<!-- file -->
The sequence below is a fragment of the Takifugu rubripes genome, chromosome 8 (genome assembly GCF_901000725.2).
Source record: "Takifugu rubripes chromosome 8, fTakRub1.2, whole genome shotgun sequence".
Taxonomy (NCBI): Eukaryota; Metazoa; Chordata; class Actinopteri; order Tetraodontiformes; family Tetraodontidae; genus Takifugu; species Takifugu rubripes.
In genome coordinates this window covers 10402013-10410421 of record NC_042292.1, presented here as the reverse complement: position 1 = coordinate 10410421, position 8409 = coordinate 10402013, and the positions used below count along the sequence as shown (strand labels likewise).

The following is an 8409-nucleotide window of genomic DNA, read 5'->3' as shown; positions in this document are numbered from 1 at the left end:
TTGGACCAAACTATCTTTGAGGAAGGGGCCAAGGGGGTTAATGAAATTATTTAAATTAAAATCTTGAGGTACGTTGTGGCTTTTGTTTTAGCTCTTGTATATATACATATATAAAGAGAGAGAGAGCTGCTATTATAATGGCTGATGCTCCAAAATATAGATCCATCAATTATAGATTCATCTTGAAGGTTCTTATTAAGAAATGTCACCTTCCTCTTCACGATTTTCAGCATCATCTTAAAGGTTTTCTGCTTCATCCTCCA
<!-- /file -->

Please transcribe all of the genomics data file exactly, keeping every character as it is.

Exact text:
The sequence below is a fragment of the Takifugu rubripes genome, chromosome 8 (genome assembly GCF_901000725.2).
Source record: "Takifugu rubripes chromosome 8, fTakRub1.2, whole genome shotgun sequence".
Taxonomy (NCBI): Eukaryota; Metazoa; Chordata; class Actinopteri; order Tetraodontiformes; family Tetraodontidae; genus Takifugu; species Takifugu rubripes.
In genome coordinates this window covers 10402013-10410421 of record NC_042292.1, presented here as the reverse complement: position 1 = coordinate 10410421, position 8409 = coordinate 10402013, and the positions used below count along the sequence as shown (strand labels likewise).

The following is an 8409-nucleotide window of genomic DNA, read 5'->3' as shown; positions in this document are numbered from 1 at the left end:
TTGGACCAAACTATCTTTGAGGAAGGGGCCAAGGGGGTTAATGAAATTATTTAAATTAAAATCTTGAGGTACGTTGTGGCTTTTGTTTTAGCTCTTGTATATATACATATATAAAGAGAGAGAGAGCTGCTATTATAATGGCTGATGCTCCAAAATATAGATCCATCAATTATAGATTCATCTTGAAGGTTCTTATTAAGAAATGTCACCTTCCTCTTCACGATTTTCAGCATCATCTTAAAGGTTTTCTGCTTCATCCTCCA